Registration Opens Today for Little City Outdoor Classes — “Registration for Recreation & Parks Winter/Spring 2020 classes opens on Monday, December 30 for City of Falls Church residents.” [City of Falls Church/Twitter]
Photo courtesy Bill Johnson
How overcrowded could McLean High School be four years from now? The proposed Capital Improvement Program for Fairfax County Public Schools has an idea.
The draft CIP says that McLean High School is currently at 118% capacity, with projections showing the population increasing to 122% capacity in the 2024-2025 school year.
While the new projections are lower than previous ones — the last CIP expected McLean High School to reach 127% capacity by 2022 — the overcrowding has sparked vigorous debate on how to get students out of the trailers.
One idea that county officials are pursuing would shift students from McLean High School to nearby Langley High School.
Langley High School has a current capacity of 83%, which is projected to drop to 78% by 2024, according to the draft CIP.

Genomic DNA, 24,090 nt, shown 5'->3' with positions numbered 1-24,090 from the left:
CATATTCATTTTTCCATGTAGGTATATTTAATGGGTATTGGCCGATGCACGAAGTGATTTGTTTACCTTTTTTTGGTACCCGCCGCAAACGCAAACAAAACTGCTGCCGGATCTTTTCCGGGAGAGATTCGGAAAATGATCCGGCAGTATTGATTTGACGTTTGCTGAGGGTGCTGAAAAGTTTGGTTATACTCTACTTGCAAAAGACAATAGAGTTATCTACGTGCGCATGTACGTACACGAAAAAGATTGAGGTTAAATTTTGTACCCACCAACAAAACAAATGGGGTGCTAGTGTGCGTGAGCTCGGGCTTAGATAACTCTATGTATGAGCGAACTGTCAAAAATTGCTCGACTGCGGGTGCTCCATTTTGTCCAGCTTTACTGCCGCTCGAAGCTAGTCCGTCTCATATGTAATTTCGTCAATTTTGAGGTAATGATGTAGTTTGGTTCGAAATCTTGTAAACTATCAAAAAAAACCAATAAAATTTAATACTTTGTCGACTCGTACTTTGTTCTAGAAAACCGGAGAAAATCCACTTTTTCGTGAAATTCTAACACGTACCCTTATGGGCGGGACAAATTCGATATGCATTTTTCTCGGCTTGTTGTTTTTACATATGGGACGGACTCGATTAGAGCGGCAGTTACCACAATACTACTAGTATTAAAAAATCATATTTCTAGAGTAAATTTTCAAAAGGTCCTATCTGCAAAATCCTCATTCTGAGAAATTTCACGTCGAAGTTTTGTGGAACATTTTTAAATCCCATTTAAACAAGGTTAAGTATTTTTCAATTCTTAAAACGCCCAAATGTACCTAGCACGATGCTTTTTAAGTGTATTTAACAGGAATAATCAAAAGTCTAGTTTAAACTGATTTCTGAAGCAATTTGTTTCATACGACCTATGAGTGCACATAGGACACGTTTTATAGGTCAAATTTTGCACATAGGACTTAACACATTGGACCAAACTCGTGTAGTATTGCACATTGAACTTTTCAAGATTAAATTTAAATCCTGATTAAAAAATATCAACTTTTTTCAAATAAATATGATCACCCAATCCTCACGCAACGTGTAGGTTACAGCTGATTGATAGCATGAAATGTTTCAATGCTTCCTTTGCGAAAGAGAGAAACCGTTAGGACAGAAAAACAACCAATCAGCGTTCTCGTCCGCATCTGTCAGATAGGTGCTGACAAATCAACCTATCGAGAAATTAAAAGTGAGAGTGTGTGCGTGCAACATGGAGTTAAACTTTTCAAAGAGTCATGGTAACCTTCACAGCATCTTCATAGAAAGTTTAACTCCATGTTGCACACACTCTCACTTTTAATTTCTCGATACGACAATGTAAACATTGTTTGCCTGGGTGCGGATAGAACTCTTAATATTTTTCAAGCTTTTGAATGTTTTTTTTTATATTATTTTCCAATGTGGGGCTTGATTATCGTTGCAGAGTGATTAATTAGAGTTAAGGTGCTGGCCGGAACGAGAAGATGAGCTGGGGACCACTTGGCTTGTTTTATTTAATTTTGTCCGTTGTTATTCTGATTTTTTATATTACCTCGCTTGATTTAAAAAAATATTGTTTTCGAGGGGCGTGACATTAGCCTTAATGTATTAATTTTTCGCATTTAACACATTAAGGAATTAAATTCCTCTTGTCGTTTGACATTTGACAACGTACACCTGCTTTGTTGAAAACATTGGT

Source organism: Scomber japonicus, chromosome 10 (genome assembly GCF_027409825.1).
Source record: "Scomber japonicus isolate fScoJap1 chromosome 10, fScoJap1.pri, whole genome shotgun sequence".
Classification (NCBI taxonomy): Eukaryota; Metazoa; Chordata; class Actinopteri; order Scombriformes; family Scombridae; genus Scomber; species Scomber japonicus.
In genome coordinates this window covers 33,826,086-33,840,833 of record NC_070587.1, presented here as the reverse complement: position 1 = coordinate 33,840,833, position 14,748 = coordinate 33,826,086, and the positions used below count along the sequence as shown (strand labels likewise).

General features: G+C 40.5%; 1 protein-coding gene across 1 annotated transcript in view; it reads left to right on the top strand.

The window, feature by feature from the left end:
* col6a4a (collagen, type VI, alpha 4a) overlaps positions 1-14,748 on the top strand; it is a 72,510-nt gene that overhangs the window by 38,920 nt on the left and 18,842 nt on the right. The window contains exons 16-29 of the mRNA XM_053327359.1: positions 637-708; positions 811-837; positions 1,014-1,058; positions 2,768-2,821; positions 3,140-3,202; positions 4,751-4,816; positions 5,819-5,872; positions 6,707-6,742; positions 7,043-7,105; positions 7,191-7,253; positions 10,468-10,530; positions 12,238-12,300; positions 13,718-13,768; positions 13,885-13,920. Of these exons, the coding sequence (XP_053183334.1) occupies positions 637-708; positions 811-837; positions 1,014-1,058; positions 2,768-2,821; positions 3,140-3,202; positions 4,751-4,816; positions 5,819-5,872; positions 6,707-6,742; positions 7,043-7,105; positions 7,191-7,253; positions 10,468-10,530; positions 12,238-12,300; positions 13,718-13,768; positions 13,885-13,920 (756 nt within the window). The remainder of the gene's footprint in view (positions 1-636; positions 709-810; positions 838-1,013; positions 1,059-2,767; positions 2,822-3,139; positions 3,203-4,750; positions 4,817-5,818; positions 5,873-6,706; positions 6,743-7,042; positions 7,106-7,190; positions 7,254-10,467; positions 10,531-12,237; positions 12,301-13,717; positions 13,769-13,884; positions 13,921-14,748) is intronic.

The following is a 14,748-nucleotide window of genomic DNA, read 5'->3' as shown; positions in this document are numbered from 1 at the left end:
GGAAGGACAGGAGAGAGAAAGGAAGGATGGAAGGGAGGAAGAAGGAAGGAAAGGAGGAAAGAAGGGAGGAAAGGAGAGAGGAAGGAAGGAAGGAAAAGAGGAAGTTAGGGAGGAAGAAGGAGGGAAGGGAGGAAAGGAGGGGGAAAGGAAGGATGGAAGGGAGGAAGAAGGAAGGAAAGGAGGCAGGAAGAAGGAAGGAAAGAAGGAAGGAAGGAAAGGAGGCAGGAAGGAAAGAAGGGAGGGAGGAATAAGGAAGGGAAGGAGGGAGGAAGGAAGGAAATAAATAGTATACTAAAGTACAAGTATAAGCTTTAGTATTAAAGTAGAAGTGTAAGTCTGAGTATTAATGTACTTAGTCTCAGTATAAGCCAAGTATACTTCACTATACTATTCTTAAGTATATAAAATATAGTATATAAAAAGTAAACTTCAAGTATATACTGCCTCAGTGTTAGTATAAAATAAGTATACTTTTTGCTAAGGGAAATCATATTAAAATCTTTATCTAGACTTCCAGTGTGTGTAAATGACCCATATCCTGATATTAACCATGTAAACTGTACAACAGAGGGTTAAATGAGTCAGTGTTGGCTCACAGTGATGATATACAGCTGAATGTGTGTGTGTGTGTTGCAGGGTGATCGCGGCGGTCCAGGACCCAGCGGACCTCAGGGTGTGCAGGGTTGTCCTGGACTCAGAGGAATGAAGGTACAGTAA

Meetings in the fall solicited community input on the proposed boundary change and are expected to continue next year.
FCPS staff have said they want to implement a decision so that the change can impact the 2020-2021 school year.
(Updated 12/28/19) Come Jan. 1, the Fairfax County School Board will have a lot of new faces.
The 12-member board will see eight newcomers in 2020.
Half of the school board’s incumbents decided not to seek reelection, including: Ilryong Moon, Ryan McElveen, Jane Strauss, Pat Hynes, Sandy Evans and Dalia Palchik. The two Republican incumbents — Elizabeth Schultz and Thomas Wilson — lost their reelection bids.
At-Large Member Karen Keys-Gamarra won reelection, along with:
- Braddock District Representative Megan McLaughlin
- Lee District Representative Tamara Derenak Kaufax
- Mount Vernon District Representative Karen Corbett Sanders